Tuesday, September 15, 2009

Personal Statement

Whilst considering my upcoming application process, I came upon my personal statement from my previous:

Personal Statement
George Washington University

Applicant: Doctor of Psychology Program

In considering my passions, I realize that there is an underlying theme that connects the various interests, hobbies, activities and employments. I believe that the theme reflects the core of my interest in psychology. The theme cannot be expressed with a simple adjective, but perhaps I can explain myself better with what follows.
The two most important aspects of my life may seem incongruous at first glance. My relationships, spending time and connecting with my family and friends, drive my day-to-day life. My escape from this day-to-day life, and from my relationships, traveling, is a passion of mine as well. In my travels and experiences living abroad, what provides me the biggest thrill is the feeling of complete solitude, the challenge of knowing that I must fend for myself, with nothing on my person except a backpack full of dirty clothes, a passport and some traveler’s cheques. Whereas in day-to-day life I thrive on the depth of my interpersonal connections, while traveling I thrive on the intensity of brief yet meaningful interactions with complete strangers. Whether it’s a significant personal interchange during a week on the road together with a group of Australians or the simple exchange of direct eye contact with the woman from Varanasi who sold me a samosa, the feeling of depth attached to these connections drive my travels. In day-to-day life, the depth manifests itself differently. The moments where I feel most useful are moments in which I help a member of my family, a friend, or a client, overcome a challenging situation. Whether I’m helping them through a difficult moment, providing personal insight, or simply giving them a chance to talk something out, I feel most productive as a person acting as a source of interpersonal assistance.
My two years living and working in Costa Rica were a combination of both worlds. My life there had the thrill of being a foreigner and the challenge of mastering a second language, combined with the stability of meaningful friendships. While teaching English at the Universidad Interamericana, I enjoyed the challenge of learning how to connect through cultural and language barriers, of making an entire classroom of university students release their natural first-day jitters and laugh, open up, express themselves. I consider my ability to evoke expression, both emotional and otherwise, as a skill that will help me immeasurably in my future as a psychologist.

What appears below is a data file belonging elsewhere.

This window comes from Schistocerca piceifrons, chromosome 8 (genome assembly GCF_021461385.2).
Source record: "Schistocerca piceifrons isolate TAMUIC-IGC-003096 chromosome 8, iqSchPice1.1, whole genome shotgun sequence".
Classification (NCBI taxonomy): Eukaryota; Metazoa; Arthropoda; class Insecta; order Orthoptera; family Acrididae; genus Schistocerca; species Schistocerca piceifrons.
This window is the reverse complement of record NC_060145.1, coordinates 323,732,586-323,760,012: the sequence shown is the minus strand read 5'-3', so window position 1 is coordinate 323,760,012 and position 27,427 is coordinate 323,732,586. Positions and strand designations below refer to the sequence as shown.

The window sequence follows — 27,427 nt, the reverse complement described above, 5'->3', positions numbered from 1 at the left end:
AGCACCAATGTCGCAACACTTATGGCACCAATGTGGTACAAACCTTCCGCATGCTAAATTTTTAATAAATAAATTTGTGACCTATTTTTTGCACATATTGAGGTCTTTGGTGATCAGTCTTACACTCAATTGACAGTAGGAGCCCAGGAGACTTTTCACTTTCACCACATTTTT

During my years at the University of Michigan, I worked as a Behavioral Therapist for autistic twins in Ann Arbor. ‘The boys’, as we called them, taught me that there are numerous perspectives of reality, and the challenge of my job was to find my way into their reality. During those two years I became a part of their world, a world that was often characterized as lacking interpersonal connections, as being motivated by objects, stories, movies, and repetition.
When I started working as the Case Manager of the Transitional Living Program of the Latin American Youth Center, I was somewhat intimidated by the population with which I would be working: homeless males, ages 16-22, straight off the streets, many of whom had recently come to the country ‘on foot’ from Central America. I knew that they would be some fairly tough guys. I also knew that, unlike younger or more privileged youth, an open heart would not be enough to win their respect or affection. But I trusted in myself, and I trusted in what I had learned in my time abroad: that a warm, genuine smile, plus an ability to talk about a common interest, an ability to make another person comfortable and even make a person laugh, could win over just about anybody.